US Army’s New Squad Vehicle ‘Ineffective for Combat’: Report

The US Army’s Operational Testing and Evaluation (OT&E) arm has released its latest assessment regarding the service’s new Infantry Squad Vehicle (ISV) designed to support troops on long operations.

In a report published this month, OT&E explained that the lightweight vehicle is not operationally effective for deployment on combat and engagement, security cooperation, and deterrence missions.

It said that the 5,000-pound (2,267-kilogram) ISV is not suitable for various operations because of “poor” developmental test reliability and deficiencies in training, maintenance, safety, and human system integration.

When the vehicle was tested in Arizona and North Carolina last year, OT&E noted that the ISV could not deliver effective fires or provide reliable communication and protection for infantry squads.

The report disclosed that soldiers using the squad vehicle could not avoid enemy detection, ambushes, or engagements on most of their missions.

“In order to traverse cross country routes and wooded terrain, the unit was forced to reduce their speed, resulting in slowed movement, or maneuvered on improved routes, negating any element of surprise,” OT&E said. “The unit experienced numerous casualties, delaying mission accomplishment and degrading its combat power for follow-on missions.”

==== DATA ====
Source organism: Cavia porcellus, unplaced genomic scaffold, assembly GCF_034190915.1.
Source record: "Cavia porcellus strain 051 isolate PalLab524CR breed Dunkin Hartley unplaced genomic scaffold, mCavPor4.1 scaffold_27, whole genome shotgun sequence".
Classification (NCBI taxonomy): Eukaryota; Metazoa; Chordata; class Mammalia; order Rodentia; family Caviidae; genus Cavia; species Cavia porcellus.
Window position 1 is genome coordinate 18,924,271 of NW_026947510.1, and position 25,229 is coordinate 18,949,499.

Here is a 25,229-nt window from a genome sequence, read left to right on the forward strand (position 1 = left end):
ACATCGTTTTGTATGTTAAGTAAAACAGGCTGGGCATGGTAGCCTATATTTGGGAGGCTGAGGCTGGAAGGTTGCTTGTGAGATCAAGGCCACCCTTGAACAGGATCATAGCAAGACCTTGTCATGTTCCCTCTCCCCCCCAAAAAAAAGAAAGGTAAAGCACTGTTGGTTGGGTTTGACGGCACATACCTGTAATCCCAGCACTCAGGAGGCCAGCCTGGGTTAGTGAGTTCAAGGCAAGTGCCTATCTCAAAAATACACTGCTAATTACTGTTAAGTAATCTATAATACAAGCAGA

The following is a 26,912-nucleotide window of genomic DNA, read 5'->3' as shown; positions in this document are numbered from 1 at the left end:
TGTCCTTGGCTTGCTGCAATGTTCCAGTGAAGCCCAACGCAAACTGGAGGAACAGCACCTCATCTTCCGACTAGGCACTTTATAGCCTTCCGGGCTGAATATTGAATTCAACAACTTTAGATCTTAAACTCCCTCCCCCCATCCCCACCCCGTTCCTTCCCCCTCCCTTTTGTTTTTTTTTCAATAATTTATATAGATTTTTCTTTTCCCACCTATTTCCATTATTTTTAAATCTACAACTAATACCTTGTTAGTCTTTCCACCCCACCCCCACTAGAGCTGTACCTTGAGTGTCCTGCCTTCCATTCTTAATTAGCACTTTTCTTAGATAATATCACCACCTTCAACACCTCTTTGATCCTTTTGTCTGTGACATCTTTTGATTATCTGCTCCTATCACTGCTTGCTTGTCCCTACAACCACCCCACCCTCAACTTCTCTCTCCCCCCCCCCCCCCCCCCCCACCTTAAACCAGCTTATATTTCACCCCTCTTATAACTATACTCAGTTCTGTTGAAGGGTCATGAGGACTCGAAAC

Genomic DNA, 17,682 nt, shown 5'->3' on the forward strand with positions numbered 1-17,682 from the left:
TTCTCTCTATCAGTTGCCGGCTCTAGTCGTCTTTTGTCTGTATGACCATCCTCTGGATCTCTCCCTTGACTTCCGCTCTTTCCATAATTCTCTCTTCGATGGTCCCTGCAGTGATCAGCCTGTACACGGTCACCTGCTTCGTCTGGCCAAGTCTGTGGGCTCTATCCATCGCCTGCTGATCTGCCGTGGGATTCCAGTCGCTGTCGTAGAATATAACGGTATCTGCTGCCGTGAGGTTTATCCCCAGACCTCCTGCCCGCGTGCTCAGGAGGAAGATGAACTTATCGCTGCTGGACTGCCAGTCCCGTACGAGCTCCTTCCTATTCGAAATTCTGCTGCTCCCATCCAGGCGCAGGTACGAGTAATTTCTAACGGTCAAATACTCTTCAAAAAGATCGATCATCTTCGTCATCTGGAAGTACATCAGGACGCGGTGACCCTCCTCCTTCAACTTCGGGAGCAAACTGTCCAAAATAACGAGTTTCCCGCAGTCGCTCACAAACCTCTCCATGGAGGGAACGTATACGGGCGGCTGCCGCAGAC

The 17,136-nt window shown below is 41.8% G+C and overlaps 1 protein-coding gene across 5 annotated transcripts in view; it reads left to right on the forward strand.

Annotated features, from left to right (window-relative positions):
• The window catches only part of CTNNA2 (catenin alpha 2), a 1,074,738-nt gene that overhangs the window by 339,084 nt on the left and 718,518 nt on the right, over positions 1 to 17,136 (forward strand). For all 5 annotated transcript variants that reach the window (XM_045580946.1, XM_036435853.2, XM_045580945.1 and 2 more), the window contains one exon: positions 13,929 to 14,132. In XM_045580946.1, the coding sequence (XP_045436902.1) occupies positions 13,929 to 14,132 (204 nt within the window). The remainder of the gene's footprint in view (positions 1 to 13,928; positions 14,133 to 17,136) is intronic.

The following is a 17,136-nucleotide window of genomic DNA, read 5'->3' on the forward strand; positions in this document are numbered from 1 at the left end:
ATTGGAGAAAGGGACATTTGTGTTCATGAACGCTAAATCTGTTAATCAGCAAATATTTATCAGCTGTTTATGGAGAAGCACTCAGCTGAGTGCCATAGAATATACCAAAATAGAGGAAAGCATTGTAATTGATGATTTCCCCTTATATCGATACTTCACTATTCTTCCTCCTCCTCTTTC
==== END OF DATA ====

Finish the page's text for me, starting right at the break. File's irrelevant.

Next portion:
‘Ineffective Rapid Mobility’

The recent OT&E assessment claims that the ISV is not effective at providing rapid mobility capabilities to infantry squads, citing a scenario in which a unit had to conceal the ISVs close to the objective and dismount eight soldiers to accomplish the mission.

The scenario reportedly reduced the squad’s combat force and exposed the ISVs and drivers to enemy attacks, increasing the risk of additional combat losses.

The report concludes that the vehicle lacks ballistic armor, its design prevents easy access to personal weapons on the move, and affects soldiers’ ability to quickly react to ambushes or other enemy actions.

The OT&E recommends that the army address the issues with the new ISVs before deciding on full-rate production.


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